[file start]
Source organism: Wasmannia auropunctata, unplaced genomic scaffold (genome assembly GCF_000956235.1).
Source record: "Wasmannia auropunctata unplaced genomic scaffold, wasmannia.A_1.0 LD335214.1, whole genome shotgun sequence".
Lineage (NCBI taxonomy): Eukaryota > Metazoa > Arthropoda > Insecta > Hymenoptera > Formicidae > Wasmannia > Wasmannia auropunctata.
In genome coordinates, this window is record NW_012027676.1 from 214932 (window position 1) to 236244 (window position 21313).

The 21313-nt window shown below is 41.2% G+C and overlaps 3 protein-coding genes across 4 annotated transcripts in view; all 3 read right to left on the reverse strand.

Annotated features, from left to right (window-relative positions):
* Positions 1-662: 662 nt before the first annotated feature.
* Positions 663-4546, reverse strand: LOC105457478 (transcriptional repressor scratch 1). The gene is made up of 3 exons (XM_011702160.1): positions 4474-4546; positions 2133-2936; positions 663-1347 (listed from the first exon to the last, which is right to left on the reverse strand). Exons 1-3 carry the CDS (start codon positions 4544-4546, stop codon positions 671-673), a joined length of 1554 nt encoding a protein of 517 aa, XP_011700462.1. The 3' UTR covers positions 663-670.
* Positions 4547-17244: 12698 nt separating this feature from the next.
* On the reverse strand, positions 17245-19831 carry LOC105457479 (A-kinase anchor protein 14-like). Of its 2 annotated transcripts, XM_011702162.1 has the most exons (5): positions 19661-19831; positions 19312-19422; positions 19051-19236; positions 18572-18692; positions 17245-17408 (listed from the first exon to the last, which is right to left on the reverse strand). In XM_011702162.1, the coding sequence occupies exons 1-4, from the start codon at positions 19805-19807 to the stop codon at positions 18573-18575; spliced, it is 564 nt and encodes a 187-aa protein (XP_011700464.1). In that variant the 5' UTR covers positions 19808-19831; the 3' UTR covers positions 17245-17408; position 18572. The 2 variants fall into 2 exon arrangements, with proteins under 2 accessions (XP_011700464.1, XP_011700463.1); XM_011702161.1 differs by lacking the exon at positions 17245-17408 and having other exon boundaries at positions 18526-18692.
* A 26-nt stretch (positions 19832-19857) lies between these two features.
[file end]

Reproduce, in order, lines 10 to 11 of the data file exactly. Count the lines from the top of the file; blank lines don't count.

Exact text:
* On the reverse strand, positions 17245-19831 carry LOC105457479 (A-kinase anchor protein 14-like). Of its 2 annotated transcripts, XM_011702162.1 has the most exons (5): positions 19661-19831; positions 19312-19422; positions 19051-19236; positions 18572-18692; positions 17245-17408 (listed from the first exon to the last, which is right to left on the reverse strand). In XM_011702162.1, the coding sequence occupies exons 1-4, from the start codon at positions 19805-19807 to the stop codon at positions 18573-18575; spliced, it is 564 nt and encodes a 187-aa protein (XP_011700464.1). In that variant the 5' UTR covers positions 19808-19831; the 3' UTR covers positions 17245-17408; position 18572. The 2 variants fall into 2 exon arrangements, with proteins under 2 accessions (XP_011700464.1, XP_011700463.1); XM_011702161.1 differs by lacking the exon at positions 17245-17408 and having other exon boundaries at positions 18526-18692.
* A 26-nt stretch (positions 19832-19857) lies between these two features.